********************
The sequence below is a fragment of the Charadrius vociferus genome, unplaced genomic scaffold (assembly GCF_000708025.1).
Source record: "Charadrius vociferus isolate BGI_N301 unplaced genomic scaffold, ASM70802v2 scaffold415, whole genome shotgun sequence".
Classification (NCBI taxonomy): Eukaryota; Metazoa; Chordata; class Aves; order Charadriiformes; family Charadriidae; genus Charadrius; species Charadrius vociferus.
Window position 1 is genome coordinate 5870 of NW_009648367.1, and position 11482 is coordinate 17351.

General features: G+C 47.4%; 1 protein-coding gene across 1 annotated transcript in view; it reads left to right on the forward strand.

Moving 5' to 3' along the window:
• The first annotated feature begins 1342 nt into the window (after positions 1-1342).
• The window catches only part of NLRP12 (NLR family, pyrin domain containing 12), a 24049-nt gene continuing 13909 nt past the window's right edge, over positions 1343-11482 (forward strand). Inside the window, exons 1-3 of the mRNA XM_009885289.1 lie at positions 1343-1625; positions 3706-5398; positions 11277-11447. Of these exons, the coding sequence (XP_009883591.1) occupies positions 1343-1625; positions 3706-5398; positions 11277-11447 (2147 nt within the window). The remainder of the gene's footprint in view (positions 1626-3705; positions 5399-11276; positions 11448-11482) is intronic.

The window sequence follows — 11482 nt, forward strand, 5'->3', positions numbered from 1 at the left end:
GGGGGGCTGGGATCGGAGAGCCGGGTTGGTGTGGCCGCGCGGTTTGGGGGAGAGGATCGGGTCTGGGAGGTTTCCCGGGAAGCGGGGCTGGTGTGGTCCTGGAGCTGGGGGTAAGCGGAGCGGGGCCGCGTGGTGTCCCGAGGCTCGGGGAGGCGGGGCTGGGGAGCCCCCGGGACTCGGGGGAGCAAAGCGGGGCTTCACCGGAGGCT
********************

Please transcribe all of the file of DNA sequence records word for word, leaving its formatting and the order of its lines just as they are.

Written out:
The sequence below is a fragment of the Charadrius vociferus genome, unplaced genomic scaffold (assembly GCF_000708025.1).
Source record: "Charadrius vociferus isolate BGI_N301 unplaced genomic scaffold, ASM70802v2 scaffold415, whole genome shotgun sequence".
Classification (NCBI taxonomy): Eukaryota; Metazoa; Chordata; class Aves; order Charadriiformes; family Charadriidae; genus Charadrius; species Charadrius vociferus.
Window position 1 is genome coordinate 5870 of NW_009648367.1, and position 11482 is coordinate 17351.

General features: G+C 47.4%; 1 protein-coding gene across 1 annotated transcript in view; it reads left to right on the forward strand.

Moving 5' to 3' along the window:
• The first annotated feature begins 1342 nt into the window (after positions 1-1342).
• The window catches only part of NLRP12 (NLR family, pyrin domain containing 12), a 24049-nt gene continuing 13909 nt past the window's right edge, over positions 1343-11482 (forward strand). Inside the window, exons 1-3 of the mRNA XM_009885289.1 lie at positions 1343-1625; positions 3706-5398; positions 11277-11447. Of these exons, the coding sequence (XP_009883591.1) occupies positions 1343-1625; positions 3706-5398; positions 11277-11447 (2147 nt within the window). The remainder of the gene's footprint in view (positions 1626-3705; positions 5399-11276; positions 11448-11482) is intronic.

The window sequence follows — 11482 nt, forward strand, 5'->3', positions numbered from 1 at the left end:
GGGGGGCTGGGATCGGAGAGCCGGGTTGGTGTGGCCGCGCGGTTTGGGGGAGAGGATCGGGTCTGGGAGGTTTCCCGGGAAGCGGGGCTGGTGTGGTCCTGGAGCTGGGGGTAAGCGGAGCGGGGCCGCGTGGTGTCCCGAGGCTCGGGGAGGCGGGGCTGGGGAGCCCCCGGGACTCGGGGGAGCAAAGCGGGGCTTCACCGGAGGCT